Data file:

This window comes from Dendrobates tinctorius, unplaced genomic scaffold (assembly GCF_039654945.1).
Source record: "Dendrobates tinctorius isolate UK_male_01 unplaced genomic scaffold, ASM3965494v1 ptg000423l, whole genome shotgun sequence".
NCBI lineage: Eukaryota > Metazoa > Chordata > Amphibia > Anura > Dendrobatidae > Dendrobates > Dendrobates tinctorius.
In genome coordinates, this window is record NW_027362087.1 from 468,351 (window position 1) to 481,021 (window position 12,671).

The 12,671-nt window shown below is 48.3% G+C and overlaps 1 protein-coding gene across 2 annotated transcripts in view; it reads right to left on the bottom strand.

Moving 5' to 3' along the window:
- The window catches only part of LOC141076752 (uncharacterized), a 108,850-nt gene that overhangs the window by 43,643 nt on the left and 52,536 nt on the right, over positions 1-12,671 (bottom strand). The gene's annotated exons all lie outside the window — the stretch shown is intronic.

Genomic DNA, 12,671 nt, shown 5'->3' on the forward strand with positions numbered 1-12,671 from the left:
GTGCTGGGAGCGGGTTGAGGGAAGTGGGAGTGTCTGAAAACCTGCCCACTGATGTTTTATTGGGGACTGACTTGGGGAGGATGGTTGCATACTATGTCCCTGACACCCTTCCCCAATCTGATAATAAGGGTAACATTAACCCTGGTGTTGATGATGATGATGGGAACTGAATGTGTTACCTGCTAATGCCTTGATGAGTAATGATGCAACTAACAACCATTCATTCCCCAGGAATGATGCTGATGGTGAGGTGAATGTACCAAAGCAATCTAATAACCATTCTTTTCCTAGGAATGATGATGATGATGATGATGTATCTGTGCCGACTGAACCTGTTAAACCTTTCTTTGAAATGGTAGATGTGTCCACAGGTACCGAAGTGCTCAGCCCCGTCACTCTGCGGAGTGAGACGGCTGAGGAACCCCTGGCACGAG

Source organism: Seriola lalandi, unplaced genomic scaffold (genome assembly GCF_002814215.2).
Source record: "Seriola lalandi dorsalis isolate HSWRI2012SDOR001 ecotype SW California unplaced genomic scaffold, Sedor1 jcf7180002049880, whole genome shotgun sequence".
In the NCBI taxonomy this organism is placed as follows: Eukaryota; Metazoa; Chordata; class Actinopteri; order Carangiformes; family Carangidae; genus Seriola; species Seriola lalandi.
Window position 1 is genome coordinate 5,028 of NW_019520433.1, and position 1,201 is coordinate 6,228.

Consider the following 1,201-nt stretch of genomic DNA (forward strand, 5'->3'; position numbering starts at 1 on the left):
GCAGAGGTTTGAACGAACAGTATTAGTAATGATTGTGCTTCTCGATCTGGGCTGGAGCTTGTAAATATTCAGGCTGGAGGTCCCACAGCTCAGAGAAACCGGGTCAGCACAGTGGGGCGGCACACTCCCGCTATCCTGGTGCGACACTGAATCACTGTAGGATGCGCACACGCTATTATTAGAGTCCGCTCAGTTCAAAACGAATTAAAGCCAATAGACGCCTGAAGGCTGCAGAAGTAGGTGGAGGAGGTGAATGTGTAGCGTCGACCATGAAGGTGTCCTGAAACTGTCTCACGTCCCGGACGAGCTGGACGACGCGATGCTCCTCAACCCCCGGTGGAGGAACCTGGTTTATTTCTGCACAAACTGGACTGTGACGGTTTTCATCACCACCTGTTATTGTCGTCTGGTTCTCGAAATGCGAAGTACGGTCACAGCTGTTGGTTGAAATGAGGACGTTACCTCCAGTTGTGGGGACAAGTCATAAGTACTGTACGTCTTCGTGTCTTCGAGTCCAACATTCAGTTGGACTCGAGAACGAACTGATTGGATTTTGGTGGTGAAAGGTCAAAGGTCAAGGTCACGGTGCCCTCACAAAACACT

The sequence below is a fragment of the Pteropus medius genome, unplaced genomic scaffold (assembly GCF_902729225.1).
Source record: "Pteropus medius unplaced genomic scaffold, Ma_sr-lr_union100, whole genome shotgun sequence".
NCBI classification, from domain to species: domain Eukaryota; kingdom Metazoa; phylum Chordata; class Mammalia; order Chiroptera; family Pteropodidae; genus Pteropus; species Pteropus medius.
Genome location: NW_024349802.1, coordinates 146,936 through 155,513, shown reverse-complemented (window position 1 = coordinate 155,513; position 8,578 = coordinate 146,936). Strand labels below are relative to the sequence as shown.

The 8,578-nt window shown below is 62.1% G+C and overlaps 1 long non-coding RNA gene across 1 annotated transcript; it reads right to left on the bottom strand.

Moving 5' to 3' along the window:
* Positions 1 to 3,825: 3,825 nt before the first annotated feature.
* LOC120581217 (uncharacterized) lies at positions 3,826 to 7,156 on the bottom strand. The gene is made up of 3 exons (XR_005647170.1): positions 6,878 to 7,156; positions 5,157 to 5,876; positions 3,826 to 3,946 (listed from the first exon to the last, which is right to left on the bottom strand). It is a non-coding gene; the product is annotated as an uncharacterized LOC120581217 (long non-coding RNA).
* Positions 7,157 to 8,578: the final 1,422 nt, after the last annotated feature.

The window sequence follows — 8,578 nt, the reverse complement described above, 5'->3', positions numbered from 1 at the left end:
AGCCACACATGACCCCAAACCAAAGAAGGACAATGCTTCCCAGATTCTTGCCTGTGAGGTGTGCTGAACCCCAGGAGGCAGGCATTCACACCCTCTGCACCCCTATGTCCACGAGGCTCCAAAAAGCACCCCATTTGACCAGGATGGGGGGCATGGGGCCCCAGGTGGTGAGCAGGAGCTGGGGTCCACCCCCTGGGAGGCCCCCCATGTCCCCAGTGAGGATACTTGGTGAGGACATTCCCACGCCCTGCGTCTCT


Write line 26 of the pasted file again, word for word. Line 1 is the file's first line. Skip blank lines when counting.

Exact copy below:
AGCCACACATGACCCCAAACCAAAGAAGGACAATGCTTCCCAGATTCTTGCCTGTGAGGTGTGCTGAACCCCAGGAGGCAGGCATTCACACCCTCTGCACCCCTATGTCCACGAGGCTCCAAAAAGCACCCCATTTGACCAGGATGGGGGGCATGGGGCCCCAGGTGGTGAGCAGGAGCTGGGGTCCACCCCCTGGGAGGCCCCCCATGTCCCCAGTGAGGATACTTGGTGAGGACATTCCCACGCCCTGCGTCTCT